And responding to repeated calls for a return of the "shorts," two short films were offered: a mind-numbing phone company-produced visit to the Seattle Worlds Fair called Century 21 Calling, and, an MST3K first: a Gumby cartoon!

On the surface, everything seemed to be going smoothly for MST3K once again. But, behind the scenes, another crisis, was brewing. The first hint of trouble came when the show's time slot moved from late night Saturday night to Saturday afternoon. The reason for the change, the ratings, which had climbed steadily in season eight, had plateaued. They were not decreasing, but they were not growing either. The channel seemed to cool on the series. In a situation uncomfortably similar to the souring days at Comedy Central, promotional commercials for the series, once plentiful on the channel, seemed to fade away. And when word came that the channel had not picked up the "back nine" option, and that season nine was to end after 13 episodes, some fans began to fret. They began to fret further when the series' time slot moved again from Saturday afternoon to Saturday morning.

Their worries grew larger that summer when Barry Schulman, MST3K's principal defender at the Sci-Fi Channel, announced that he was leaving the network. As one of his final acts, he renewed MST3K for a 10th season of 13 episodes. But it was the last time he would be able to help the series.

Replacing Schulman was Bonnie Hammer, a career programming professional from Sci-Fi Channel's corporate parent, USA Networks, who had been much of the credit for USA Network's increased ratings. One of the ways Hammer had achieved this success was by recognizing the increasing popularity of professional wrestling, and by increasing the visibility of pro wrestling on USA. Hammer also had a reputation for insisting that every one of the programs on her network pull its weight -- and continue to grow -- in the ratings department. The first thing to go was any thought of an MST3K Thanksgiving Day marathon. Almost always a ratings loser, even in the early Comedy Central days, Hammer would not hear of repeating in 1998 what had been done in 1997.

But as season nine ended in the fall of '98, fans got a fantastic surprise: They learned that in the first episode of season ten, Joel Hodgson and Frank Conniff were slated to make guest-starring appearances. In October, Frank and Joel returned to their old stomping grounds in Eden Prairie. Joel would later recall that he felt like a graduate returning to his old school. "Everything seemed smaller than I remembered," he joked. "The water fountain was lower." A strict "plot" blackout was decreed by both BBI and Sci-Fi Channel, and fans, eager to hear how Joel and Frank would return to MST3K, would have to wait many months to find out.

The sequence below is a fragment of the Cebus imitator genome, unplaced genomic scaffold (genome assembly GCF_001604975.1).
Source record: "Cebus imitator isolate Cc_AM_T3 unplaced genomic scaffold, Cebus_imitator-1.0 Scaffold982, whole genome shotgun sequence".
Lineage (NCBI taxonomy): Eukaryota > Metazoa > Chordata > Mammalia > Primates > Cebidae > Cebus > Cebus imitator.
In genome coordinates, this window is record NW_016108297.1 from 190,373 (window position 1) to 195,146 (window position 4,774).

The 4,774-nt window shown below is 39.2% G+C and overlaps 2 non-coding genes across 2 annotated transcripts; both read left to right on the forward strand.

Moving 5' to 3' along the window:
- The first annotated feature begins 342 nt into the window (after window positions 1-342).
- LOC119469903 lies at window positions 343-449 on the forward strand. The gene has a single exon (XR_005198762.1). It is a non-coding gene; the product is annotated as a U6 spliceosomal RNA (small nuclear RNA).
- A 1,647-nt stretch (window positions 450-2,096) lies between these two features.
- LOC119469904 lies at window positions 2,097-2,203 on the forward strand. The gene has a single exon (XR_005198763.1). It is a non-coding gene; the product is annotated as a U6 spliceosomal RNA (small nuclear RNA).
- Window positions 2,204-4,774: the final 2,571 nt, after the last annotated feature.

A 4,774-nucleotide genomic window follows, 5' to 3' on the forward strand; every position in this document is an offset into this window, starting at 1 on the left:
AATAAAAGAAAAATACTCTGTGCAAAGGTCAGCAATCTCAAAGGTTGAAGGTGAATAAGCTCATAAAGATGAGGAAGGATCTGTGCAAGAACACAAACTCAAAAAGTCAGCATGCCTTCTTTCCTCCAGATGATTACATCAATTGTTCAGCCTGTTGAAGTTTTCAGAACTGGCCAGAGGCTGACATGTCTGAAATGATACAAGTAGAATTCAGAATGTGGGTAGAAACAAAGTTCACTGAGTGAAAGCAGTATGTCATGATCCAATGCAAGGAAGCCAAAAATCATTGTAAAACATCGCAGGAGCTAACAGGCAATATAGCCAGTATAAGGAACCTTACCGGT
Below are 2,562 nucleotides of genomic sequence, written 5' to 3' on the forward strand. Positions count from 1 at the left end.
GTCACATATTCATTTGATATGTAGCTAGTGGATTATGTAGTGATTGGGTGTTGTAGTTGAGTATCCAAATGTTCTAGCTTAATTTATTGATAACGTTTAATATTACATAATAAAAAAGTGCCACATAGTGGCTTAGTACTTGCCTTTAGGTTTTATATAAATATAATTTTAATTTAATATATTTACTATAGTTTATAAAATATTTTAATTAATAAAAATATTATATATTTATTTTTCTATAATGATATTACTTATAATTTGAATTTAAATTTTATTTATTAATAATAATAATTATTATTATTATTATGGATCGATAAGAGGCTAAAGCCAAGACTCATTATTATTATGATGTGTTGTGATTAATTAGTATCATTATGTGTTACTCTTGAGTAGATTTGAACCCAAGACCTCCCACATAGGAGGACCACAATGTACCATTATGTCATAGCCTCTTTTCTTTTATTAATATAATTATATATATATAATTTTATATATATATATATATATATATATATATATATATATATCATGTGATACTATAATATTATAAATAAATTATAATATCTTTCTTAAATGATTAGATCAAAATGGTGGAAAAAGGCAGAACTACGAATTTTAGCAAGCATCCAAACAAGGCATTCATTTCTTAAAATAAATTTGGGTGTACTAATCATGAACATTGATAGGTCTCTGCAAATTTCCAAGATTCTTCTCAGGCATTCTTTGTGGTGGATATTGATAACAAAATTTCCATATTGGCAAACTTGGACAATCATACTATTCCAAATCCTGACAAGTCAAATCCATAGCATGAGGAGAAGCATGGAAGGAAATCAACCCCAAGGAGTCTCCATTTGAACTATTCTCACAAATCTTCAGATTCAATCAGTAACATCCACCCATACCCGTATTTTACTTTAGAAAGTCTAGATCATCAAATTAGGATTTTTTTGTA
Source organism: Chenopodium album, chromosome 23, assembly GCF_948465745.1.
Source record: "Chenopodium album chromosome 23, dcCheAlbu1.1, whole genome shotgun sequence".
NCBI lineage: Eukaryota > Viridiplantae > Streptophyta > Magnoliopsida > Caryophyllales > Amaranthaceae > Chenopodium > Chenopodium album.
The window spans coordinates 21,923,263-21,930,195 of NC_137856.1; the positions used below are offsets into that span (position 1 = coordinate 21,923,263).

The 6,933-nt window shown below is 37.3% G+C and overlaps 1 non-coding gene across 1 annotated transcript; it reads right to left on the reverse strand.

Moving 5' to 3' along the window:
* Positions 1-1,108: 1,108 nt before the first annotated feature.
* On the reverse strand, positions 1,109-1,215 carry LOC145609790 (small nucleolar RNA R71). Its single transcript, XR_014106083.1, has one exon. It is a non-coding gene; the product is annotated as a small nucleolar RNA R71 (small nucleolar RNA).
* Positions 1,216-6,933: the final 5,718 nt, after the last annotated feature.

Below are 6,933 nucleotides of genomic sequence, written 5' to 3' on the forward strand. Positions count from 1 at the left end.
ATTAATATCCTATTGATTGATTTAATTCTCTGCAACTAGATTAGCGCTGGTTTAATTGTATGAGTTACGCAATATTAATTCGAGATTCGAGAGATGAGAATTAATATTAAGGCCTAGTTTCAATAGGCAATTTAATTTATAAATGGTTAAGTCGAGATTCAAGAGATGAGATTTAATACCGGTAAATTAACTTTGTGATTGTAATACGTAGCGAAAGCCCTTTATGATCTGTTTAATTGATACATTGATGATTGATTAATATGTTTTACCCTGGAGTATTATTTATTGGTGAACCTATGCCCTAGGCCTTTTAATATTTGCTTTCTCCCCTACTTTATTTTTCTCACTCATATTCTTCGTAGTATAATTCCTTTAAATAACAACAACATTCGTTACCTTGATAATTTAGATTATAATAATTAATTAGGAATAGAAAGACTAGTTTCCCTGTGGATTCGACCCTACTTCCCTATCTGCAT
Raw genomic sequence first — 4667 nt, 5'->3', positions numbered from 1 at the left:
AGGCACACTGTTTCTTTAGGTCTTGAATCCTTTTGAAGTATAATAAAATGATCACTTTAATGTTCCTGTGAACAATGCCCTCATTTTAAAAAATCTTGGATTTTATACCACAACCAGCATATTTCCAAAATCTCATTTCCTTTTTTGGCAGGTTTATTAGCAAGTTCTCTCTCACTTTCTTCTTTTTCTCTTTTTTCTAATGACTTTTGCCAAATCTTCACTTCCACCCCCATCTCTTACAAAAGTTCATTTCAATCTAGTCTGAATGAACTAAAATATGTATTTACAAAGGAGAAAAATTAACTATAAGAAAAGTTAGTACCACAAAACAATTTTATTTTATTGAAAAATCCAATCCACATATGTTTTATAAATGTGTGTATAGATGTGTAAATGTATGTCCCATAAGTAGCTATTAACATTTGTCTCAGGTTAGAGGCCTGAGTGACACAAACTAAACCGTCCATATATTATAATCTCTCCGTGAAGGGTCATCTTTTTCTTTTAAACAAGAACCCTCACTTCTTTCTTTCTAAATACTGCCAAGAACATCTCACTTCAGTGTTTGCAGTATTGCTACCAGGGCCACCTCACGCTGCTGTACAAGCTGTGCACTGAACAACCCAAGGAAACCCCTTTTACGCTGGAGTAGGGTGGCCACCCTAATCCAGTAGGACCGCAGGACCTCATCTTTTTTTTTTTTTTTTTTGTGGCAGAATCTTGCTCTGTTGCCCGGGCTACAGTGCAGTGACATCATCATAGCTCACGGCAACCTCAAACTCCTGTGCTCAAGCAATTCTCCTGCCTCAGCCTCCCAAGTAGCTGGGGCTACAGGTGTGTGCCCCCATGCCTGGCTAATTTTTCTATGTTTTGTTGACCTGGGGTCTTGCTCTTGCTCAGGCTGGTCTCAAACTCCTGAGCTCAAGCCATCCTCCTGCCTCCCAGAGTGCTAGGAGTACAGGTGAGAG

As the first episode was being shot, Sci-Fi officials were making noises about a January start to the new season. In mid-November the January, 1999, schedule arrived and it brought two disheartening bits of news. The first episode of Season 10 was not on it, and the series' time slots were radically changed. The new time slots were 11 a.m. Saturdays and 11 p.m. Sundays, notably less prominent time slots. At the end of November, when Mike and Kevin made a personal appearance at a sci-fi convention in New Orleans, Kevin told a stunned crowd that the season 10 premiere would not come until April.

The constant backsliding of the premiere date and the time slot change increased worries by fans even more, and they began to watch the network closely for signs that the series was in real trouble. One major sign, it was widely assumed, would come when it was learned whether Sci-Fi would pick up the "back nine" -- making season 10 a 22-episode season like season eight, rather than a 13-episode season like season nine. That decision, it was rumored, would come in March. The next and more serious sign would, obviously, come when the network decided whether or not to order an 11th season, a decision that was expected to come in June.

But some fans weren't waiting until then. Internet campaigns urging viewers to send positive notes of encouragement to Sci-Fi Channel officials were already under way as 1998 came to end.

| Welcome! | 1984-87 | 1988 | 1988-89 | 1989-90 | 1990-91 |
1991-92 | 1992-93 | 1993, part 1 | 1993, part 2 | 1994, part 1 |
1994, part 2 | 1995, part 1 | 1995, part 2 | 1996, part 1 |
1996, part 2 | 1996-97 | 1997 | 1997-98 | 1999 | 2000 | Epilogue |